There was a flutter on Facebook yesterday over an article about Baltimore.
A newspaper of some repute had engaged a writer with low esteem for the city to venture here and write about his discoveries. He followed a familiar pattern: Writer from the Big City comes to a quaint little burg and discovers that some of the locals have adopted bipedalism and tamed fire to cook their victuals. Then, with an air of condescension as pungent as the aroma that wafts off the Inner Harbor in July, he departs for civilization.
This worthy, you understand, traveled here from Washington. The city famed for its insularity and self-regard. The city that John Kennedy described as combining Southern efficiency with Northern charm. One can imagine the results if The New York Times should dispatch one of its ethnographers with a supply of cleft sticks to survey the aborigines.
The article, of course, touched off a flurry of irate responses, as it was no doubt designed to do. A friend on Facebook advised Baltimoreans to simply ignore the article, since it amounted to no more than "clickbait."*
These one-day wonders in journalism always find something superficial while missing something essential. One of the essentials is that Baltimore (and I will stipulate all the characteristic urban troubles that afflict it) is a comfortable, genial city with an elusive charm not to be discovered by parachute journalists.
Having only lived here for a little over twenty-six years, I haven't been around long enough to tease out all its charms, but if I were your sherpa, I could show you things beyond The Wire and crab cakes.
I would take you to the Enoch Pratt Free Library on Cathedral Street, where you can stand in the central hall to gaze at the portraits of the Lords Baltimore, the colonial proprietors, on the walls. Then across the street to Mr. Latrobe's Basilica of the Assumption, where construction started in 1806 and where the enlightenment light has recently been let back in through a restoration.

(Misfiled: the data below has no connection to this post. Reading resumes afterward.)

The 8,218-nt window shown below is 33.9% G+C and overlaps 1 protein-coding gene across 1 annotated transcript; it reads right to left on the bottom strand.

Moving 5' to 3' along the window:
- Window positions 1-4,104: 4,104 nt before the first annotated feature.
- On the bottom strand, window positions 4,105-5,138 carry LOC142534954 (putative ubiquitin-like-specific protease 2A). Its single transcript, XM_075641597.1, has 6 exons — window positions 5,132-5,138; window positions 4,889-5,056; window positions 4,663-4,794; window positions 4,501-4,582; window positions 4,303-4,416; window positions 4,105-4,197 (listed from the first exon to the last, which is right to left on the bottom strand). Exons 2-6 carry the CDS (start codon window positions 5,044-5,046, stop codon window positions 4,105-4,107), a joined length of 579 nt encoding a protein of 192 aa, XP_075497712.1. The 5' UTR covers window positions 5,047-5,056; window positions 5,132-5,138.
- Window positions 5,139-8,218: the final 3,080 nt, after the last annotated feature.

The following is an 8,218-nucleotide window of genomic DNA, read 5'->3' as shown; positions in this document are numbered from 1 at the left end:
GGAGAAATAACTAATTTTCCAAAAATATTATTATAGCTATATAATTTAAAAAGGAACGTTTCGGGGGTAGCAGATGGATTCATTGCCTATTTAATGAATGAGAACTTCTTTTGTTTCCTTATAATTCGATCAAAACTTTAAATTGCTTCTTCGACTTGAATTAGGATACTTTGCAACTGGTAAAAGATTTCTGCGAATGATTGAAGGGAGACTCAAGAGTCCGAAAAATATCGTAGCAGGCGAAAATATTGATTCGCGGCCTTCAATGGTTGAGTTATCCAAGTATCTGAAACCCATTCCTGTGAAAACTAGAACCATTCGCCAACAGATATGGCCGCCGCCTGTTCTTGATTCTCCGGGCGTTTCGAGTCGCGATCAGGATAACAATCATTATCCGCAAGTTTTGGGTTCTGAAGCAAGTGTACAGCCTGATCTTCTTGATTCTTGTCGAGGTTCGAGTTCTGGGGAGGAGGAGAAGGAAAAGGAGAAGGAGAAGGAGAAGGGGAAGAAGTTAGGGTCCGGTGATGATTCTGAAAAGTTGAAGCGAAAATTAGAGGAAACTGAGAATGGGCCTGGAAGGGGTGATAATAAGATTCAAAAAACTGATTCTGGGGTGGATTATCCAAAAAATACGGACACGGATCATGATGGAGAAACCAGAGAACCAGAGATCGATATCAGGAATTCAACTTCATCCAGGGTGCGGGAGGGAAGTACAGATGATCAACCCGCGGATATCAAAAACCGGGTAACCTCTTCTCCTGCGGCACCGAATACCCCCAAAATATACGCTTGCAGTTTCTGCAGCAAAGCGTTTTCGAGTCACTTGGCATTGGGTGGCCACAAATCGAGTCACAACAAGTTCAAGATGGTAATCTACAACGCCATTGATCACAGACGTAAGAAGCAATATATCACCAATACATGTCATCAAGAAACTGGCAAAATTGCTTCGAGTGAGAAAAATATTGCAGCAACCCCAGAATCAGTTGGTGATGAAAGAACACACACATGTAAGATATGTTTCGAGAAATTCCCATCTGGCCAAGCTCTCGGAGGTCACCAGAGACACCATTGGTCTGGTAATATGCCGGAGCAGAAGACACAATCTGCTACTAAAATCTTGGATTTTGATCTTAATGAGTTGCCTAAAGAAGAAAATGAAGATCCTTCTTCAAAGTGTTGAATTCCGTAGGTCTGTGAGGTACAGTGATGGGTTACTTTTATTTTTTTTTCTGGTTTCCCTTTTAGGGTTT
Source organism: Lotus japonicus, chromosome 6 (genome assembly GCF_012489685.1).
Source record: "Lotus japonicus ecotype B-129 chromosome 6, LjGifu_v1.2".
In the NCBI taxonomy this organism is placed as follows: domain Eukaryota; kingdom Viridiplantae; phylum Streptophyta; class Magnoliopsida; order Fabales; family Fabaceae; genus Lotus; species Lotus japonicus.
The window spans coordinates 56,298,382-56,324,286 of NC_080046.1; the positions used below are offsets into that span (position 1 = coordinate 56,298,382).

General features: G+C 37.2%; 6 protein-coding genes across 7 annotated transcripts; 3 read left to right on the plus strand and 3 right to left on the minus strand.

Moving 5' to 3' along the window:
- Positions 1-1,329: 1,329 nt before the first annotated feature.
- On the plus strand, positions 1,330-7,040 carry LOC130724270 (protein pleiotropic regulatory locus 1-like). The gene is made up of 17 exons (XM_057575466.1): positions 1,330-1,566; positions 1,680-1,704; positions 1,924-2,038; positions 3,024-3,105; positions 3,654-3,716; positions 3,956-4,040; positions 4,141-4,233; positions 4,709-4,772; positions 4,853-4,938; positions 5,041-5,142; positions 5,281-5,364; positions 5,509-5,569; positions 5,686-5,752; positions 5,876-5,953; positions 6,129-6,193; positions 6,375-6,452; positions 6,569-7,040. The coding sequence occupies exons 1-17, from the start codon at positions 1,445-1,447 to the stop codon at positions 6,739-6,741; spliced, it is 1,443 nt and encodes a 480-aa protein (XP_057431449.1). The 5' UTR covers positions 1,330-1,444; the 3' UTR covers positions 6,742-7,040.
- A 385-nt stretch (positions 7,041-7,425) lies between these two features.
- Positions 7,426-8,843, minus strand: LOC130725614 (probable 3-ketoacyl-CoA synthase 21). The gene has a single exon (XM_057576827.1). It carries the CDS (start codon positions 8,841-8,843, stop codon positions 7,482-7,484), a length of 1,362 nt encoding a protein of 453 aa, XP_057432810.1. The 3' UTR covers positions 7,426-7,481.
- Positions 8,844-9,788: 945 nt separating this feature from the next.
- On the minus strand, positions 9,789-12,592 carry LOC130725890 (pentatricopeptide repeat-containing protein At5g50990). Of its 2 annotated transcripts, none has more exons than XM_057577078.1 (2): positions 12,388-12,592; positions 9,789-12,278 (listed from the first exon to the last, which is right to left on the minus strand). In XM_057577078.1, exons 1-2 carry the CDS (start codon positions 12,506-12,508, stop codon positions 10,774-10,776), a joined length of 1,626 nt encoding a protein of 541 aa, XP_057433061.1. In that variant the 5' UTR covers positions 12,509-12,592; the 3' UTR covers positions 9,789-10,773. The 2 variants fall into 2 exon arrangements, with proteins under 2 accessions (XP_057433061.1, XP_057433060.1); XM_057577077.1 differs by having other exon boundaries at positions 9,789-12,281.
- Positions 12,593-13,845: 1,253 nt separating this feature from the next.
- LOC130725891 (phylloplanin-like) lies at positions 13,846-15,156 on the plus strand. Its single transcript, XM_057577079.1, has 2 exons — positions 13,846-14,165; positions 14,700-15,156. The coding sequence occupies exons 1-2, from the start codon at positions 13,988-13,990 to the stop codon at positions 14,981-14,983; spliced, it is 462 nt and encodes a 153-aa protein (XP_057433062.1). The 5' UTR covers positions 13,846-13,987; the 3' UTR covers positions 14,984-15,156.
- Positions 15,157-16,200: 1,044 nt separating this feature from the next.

We would head down to Fort McHenry on to walk along the fortifications and look down the harbor to the point near the Key Bridge from which Admiral Cockburn's flotilla fired its Congreve rockets. Or just feel the breeze off the water while watching the sailboats of the day pass by.
I would stand you to a pint of Resurrection ale at the Brewer's Art in Mount Vernon (where my son cooks) or take you to the Hamilton Tavern for the Crosstown Burger, which some connoisseurs call the best burger in Baltimore. If you were here on the right Saturday in October, we could go to the Festival-on-the-Hill in Bolton Hill to drink Heavy Seas beer and eat oysters in the sunshine, as I did with a traveler to these parts last fall.
At the Baltimore Museum of Art, we could sit and gaze at a room full of Matisses collected by the Cone sisters, friends of the artist. Or we could go to the Peabody Library off Mount Vernon Square, the image of which is on my Twitter site, and perhaps catch one of the student recitals at the conservatory.
Chances are that you will find something to tempt you at the Kelmscott Bookshop. I find it a dangerous place to enter. It's cheaper to walk around the reservoir at Lake Montebello, exchanging nods with the other strollers and stepping clear of the bicyclists.
Henry Mencken held Baltimore in higher regard than New York City, because it was a city where one could live a comfortable and civilized life, rather than merely grub after money or fame. Baltimore today is not Mencken's and there is much more Baltimore than my circumscribed portion. But it is still not a city that owes anyone an apology. Much less someone from Washington.
*Which is why I am not troubling to link to it.
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